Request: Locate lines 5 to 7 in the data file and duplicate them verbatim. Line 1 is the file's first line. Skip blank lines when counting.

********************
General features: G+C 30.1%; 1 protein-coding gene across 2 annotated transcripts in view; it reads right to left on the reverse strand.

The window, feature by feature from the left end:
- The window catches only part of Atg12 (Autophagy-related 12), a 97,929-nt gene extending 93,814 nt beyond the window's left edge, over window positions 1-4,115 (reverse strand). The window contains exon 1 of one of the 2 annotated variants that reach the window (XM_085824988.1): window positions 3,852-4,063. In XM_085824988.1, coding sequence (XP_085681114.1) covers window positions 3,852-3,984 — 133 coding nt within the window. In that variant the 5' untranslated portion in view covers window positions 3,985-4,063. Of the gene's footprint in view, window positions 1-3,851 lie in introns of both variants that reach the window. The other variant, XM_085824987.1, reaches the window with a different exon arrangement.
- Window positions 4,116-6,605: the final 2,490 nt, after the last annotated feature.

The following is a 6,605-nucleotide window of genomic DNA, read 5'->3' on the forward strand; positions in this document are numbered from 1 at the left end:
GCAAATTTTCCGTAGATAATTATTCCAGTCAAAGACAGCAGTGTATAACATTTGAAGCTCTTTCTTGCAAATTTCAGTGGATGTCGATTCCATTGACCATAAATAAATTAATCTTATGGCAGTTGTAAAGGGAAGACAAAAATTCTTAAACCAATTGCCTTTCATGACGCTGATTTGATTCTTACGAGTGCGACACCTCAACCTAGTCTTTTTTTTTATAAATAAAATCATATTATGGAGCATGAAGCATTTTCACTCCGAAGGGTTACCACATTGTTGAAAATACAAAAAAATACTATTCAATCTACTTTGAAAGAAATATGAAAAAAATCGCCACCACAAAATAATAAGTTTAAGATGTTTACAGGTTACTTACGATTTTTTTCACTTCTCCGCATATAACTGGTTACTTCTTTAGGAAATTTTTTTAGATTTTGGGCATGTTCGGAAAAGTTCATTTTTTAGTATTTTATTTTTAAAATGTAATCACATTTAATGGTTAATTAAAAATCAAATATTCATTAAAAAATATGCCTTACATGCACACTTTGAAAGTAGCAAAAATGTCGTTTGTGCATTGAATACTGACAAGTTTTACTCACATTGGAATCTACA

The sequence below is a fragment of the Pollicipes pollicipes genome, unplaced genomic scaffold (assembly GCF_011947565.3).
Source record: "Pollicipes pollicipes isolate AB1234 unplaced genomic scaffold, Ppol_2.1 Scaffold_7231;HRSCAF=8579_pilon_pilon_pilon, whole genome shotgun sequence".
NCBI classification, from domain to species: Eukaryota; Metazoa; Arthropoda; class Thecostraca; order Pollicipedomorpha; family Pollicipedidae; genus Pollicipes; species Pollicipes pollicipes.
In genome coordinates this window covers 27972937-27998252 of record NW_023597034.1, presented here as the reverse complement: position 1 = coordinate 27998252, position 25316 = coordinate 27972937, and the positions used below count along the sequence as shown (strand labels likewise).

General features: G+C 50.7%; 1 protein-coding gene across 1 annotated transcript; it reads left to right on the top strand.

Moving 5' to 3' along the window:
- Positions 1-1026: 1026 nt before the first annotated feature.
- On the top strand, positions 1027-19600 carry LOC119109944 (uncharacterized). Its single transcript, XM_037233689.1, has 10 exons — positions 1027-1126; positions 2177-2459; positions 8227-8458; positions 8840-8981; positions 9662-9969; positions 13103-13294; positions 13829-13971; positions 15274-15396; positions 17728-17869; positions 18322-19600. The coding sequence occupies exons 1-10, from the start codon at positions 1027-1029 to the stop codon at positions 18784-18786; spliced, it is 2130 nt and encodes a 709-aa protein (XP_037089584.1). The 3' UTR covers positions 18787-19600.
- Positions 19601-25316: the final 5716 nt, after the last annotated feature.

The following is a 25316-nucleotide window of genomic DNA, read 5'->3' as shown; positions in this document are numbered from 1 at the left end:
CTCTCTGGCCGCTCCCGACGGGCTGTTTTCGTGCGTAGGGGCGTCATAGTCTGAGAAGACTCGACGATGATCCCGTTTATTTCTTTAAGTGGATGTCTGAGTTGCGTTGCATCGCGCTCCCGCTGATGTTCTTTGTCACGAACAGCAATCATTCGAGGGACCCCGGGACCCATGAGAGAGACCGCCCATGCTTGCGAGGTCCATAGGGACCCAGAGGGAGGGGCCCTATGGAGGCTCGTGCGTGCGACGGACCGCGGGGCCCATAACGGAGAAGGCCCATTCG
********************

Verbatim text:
The following is a 6,605-nucleotide window of genomic DNA, read 5'->3' on the forward strand; positions in this document are numbered from 1 at the left end:
GCAAATTTTCCGTAGATAATTATTCCAGTCAAAGACAGCAGTGTATAACATTTGAAGCTCTTTCTTGCAAATTTCAGTGGATGTCGATTCCATTGACCATAAATAAATTAATCTTATGGCAGTTGTAAAGGGAAGACAAAAATTCTTAAACCAATTGCCTTTCATGACGCTGATTTGATTCTTACGAGTGCGACACCTCAACCTAGTCTTTTTTTTTATAAATAAAATCATATTATGGAGCATGAAGCATTTTCACTCCGAAGGGTTACCACATTGTTGAAAATACAAAAAAATACTATTCAATCTACTTTGAAAGAAATATGAAAAAAATCGCCACCACAAAATAATAAGTTTAAGATGTTTACAGGTTACTTACGATTTTTTTCACTTCTCCGCATATAACTGGTTACTTCTTTAGGAAATTTTTTTAGATTTTGGGCATGTTCGGAAAAGTTCATTTTTTAGTATTTTATTTTTAAAATGTAATCACATTTAATGGTTAATTAAAAATCAAATATTCATTAAAAAATATGCCTTACATGCACACTTTGAAAGTAGCAAAAATGTCGTTTGTGCATTGAATACTGACAAGTTTTACTCACATTGGAATCTACA

The sequence below is a fragment of the Pollicipes pollicipes genome, unplaced genomic scaffold (assembly GCF_011947565.3).